>>> any improvement I tried were confusing in their own way.

    In the end you speak of a van Rossum ‘distance’, before you always used ‘metric’.

    >>> done

    You say ‘as with the single-neuron van Rossum metric’ but you did not mention this cost reduction for the single-neuron case before.

    >>> "as with . . metric" deleted.

    Section 4 (Example Applications):

    “used to analysis” --> “used to analyze”

    >>> fixed

    Section 5 (References):

    Please check pages. Often the ‘-‘ seems to be missing.

    >>> fixed. Phys Rev. pages don't have -s.

    Section 6 (Further reading):

    Please check title. Year right after authors.

    In addition I have already corrected directly some rather minor issues (typos etc). These corrections can be tracked and verified via the ‘View history’ function.

    Reviewer B (Dr. Daniel Chicharro)

    First review and reply

    The only general comment I have has been also suggested by Reviewer A and regards the description of which populations are compared. This is important because not all the population measures described can be equally used for all setups. I can imagine different scenarios. First, the intra-population measure of similarity. This can be used 1) as a measure of how similar are the responses of different cells in the same trial of a stimulus, or 2) to quantify the reliability of a single cell for different trials of the same stimulus. Second, the population measure can be used 3) to quantify the similarity of the responses of a single population across stimuli, or 4) across stimuli. Third, it can be used 5) to quantify the similarity of the responses to the same stimulus of two different multi-neural populations. In this cases the nature of the population is different and the requirements to apply the measures change:

    1) Diversity of single cells responses: There is a unique multi-neural population, a unique stimulus, and a unique trial (or an average across trials can be also done). Only the measures of overall synchrony (the average of bivariate measures) can be applied to get a quantification of the diversity of the responses of the cells.

    2) Reliability of single cell responses: There is a single cell, the population is considered as a population of trials of the same stimulus. What is quantified is the reliability of the response of this cell. ). Only the measures of overall synchrony (the average of bivariate measures) can be applied.

    3) Reliability of multi-neural population responses: There is a unique multi-neural population and the responses but now one examines the reliability as a population, so the question of population or single-neuron coding appears and the measures described in section “measures of synchrony of two population responses ” should be used (while they cannot for 1) and 2)). In this case the average of bivariate measures can also be used but it is less natural, since one would need to calculate the distance of a single cell response for trial 1 with each of the cell responses of trial 2 and so on.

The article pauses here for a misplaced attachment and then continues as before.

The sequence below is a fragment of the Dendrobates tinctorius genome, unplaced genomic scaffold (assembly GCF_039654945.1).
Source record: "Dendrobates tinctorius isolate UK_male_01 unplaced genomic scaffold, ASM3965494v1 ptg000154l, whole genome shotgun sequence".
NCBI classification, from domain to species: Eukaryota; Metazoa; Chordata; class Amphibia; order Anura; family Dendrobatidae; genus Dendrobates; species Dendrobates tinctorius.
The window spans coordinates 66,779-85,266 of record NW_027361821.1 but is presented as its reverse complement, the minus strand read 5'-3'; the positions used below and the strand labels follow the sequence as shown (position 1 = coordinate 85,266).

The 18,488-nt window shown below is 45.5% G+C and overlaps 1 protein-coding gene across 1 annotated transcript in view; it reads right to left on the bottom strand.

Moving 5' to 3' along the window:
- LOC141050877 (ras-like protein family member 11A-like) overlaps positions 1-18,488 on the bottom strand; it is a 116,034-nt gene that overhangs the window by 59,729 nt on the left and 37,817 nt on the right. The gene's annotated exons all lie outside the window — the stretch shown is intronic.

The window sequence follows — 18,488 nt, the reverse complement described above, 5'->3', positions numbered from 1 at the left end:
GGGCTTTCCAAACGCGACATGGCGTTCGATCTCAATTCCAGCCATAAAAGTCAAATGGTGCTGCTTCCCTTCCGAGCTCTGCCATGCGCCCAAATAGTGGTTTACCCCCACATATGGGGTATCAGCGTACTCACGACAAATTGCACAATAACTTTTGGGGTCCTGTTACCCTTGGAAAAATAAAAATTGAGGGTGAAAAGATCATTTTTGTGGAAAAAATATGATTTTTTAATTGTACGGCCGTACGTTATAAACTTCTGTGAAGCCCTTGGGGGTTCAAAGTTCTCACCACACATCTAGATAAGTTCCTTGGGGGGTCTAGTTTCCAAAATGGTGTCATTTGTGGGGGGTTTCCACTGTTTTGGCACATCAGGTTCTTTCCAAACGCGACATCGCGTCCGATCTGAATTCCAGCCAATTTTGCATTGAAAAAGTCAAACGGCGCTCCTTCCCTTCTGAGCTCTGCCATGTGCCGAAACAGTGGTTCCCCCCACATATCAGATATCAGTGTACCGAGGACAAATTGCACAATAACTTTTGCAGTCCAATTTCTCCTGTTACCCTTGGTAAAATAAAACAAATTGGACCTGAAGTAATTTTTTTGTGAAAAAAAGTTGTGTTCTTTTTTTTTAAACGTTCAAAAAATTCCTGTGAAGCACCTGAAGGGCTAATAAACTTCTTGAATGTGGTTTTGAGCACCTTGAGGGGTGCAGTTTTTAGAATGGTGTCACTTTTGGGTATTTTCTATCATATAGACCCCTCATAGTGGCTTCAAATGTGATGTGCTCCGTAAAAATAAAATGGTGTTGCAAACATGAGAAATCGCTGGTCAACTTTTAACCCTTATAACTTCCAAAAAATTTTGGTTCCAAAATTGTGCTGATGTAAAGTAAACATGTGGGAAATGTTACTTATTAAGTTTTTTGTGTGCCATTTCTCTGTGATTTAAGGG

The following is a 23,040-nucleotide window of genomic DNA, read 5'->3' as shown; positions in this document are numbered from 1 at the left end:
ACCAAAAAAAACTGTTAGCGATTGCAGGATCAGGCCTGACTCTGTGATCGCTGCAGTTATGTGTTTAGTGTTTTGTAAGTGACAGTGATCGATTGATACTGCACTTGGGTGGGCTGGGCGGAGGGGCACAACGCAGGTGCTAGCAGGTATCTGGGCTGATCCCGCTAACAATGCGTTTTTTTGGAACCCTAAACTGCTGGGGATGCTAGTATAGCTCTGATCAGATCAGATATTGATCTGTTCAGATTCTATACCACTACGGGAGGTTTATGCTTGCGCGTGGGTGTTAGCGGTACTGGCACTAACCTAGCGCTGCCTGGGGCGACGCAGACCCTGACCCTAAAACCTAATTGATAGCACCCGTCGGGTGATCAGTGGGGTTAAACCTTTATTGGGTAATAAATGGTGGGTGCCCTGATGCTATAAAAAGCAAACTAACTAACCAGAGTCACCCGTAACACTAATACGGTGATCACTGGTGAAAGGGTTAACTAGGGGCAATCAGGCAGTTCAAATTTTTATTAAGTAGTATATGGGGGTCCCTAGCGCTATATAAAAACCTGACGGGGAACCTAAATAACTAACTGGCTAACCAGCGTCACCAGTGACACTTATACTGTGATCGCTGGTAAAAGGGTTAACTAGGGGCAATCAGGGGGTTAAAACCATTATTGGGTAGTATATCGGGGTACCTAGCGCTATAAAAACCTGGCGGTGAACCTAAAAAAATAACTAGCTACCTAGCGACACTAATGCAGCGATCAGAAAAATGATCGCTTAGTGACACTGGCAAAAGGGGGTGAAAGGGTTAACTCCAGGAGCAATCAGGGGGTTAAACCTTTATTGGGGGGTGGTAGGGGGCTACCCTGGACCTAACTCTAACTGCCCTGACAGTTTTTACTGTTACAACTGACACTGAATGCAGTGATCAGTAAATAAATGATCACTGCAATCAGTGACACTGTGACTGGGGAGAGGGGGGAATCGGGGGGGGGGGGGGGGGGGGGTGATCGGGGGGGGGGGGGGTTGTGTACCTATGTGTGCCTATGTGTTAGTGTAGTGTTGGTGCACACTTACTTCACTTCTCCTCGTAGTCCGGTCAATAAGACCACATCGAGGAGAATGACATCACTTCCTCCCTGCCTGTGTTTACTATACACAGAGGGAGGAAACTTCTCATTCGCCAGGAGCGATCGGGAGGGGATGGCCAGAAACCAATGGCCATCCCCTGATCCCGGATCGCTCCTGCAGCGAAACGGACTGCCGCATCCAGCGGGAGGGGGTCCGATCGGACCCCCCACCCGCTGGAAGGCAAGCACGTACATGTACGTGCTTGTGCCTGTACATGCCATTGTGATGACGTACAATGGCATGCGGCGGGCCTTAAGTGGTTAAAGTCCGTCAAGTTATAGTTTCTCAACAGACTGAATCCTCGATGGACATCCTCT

4) Population versus single cell coding of stimuli: There is a unique multi-neural population and different stimuli are presented. Again each cell is identifiable and there is a comparison of coding strategies. The multi Victor or Van Rossum should be used and the average of bivariate is less natural.

    5) Comparison of two multi-neural population responses: The last case is when one has two populations of cells instead of one and there is a way to map each cell to a single cell in the other population. This maybe is more difficult for real experiments, but one possible setup is in simulations when one wants to compare the sipke trains in two networks with the same structure but different single neuron components (integrate-and-fire versus Hodgkin Huxley)

    In cases 1) and 2) the multi-neuron Victor and VanRossum cannot be applied because it is not suited to assign labels to the neurons. In cases 3,4,5) the average bivariate measure can be used but it implies calculating a lot of combinations. In cases 1) 3) and 4) there is a unique multineural population, in case 2) there is a single neuron and a population of trials, and in case 5) there are two multi-neural populations.

    Even if not with all these details it should be clear in which cases it is possible to apply the multi Victor or Van Rossum and in which setup this is not possible. And similarly it should be clear in which cases it is natural to use the average bivariate measure or when it becomes too cumbersome.

    >>> This is a very good suggestion, I have tried to include some of this in the new paragraph